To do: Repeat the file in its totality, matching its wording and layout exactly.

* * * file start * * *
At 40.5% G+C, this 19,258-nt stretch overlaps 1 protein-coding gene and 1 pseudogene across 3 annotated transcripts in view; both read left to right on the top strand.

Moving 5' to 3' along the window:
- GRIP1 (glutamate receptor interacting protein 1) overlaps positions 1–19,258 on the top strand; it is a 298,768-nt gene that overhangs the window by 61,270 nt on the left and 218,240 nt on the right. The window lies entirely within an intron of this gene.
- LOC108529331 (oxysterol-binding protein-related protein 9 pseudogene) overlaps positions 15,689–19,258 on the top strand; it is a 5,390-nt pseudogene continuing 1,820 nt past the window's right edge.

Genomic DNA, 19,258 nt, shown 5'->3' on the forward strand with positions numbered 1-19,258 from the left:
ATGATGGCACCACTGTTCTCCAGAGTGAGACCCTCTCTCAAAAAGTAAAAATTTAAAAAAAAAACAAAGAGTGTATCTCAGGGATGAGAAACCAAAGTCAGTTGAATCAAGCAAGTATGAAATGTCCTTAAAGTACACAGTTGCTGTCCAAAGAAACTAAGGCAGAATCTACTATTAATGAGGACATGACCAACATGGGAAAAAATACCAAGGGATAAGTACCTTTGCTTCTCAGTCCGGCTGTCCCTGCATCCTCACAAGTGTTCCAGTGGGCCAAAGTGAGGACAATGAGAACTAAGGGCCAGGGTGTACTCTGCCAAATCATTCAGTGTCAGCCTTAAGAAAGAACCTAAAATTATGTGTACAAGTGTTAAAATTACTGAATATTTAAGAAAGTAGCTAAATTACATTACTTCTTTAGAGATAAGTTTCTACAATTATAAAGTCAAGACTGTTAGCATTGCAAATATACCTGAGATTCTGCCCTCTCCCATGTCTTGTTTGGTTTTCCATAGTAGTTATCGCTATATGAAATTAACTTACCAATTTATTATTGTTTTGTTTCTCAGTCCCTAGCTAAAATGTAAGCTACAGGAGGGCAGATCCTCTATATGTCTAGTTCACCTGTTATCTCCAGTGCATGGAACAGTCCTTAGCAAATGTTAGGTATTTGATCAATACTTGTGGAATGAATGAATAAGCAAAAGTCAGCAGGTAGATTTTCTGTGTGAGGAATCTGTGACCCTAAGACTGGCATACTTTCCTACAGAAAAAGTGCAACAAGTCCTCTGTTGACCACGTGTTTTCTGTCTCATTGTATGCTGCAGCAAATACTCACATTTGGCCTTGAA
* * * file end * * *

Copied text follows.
At 40.5% G+C, this 19,258-nt stretch overlaps 1 protein-coding gene and 1 pseudogene across 3 annotated transcripts in view; both read left to right on the top strand.

Moving 5' to 3' along the window:
- GRIP1 (glutamate receptor interacting protein 1) overlaps positions 1–19,258 on the top strand; it is a 298,768-nt gene that overhangs the window by 61,270 nt on the left and 218,240 nt on the right. The window lies entirely within an intron of this gene.
- LOC108529331 (oxysterol-binding protein-related protein 9 pseudogene) overlaps positions 15,689–19,258 on the top strand; it is a 5,390-nt pseudogene continuing 1,820 nt past the window's right edge.

Genomic DNA, 19,258 nt, shown 5'->3' on the forward strand with positions numbered 1-19,258 from the left:
ATGATGGCACCACTGTTCTCCAGAGTGAGACCCTCTCTCAAAAAGTAAAAATTTAAAAAAAAAACAAAGAGTGTATCTCAGGGATGAGAAACCAAAGTCAGTTGAATCAAGCAAGTATGAAATGTCCTTAAAGTACACAGTTGCTGTCCAAAGAAACTAAGGCAGAATCTACTATTAATGAGGACATGACCAACATGGGAAAAAATACCAAGGGATAAGTACCTTTGCTTCTCAGTCCGGCTGTCCCTGCATCCTCACAAGTGTTCCAGTGGGCCAAAGTGAGGACAATGAGAACTAAGGGCCAGGGTGTACTCTGCCAAATCATTCAGTGTCAGCCTTAAGAAAGAACCTAAAATTATGTGTACAAGTGTTAAAATTACTGAATATTTAAGAAAGTAGCTAAATTACATTACTTCTTTAGAGATAAGTTTCTACAATTATAAAGTCAAGACTGTTAGCATTGCAAATATACCTGAGATTCTGCCCTCTCCCATGTCTTGTTTGGTTTTCCATAGTAGTTATCGCTATATGAAATTAACTTACCAATTTATTATTGTTTTGTTTCTCAGTCCCTAGCTAAAATGTAAGCTACAGGAGGGCAGATCCTCTATATGTCTAGTTCACCTGTTATCTCCAGTGCATGGAACAGTCCTTAGCAAATGTTAGGTATTTGATCAATACTTGTGGAATGAATGAATAAGCAAAAGTCAGCAGGTAGATTTTCTGTGTGAGGAATCTGTGACCCTAAGACTGGCATACTTTCCTACAGAAAAAGTGCAACAAGTCCTCTGTTGACCACGTGTTTTCTGTCTCATTGTATGCTGCAGCAAATACTCACATTTGGCCTTGAA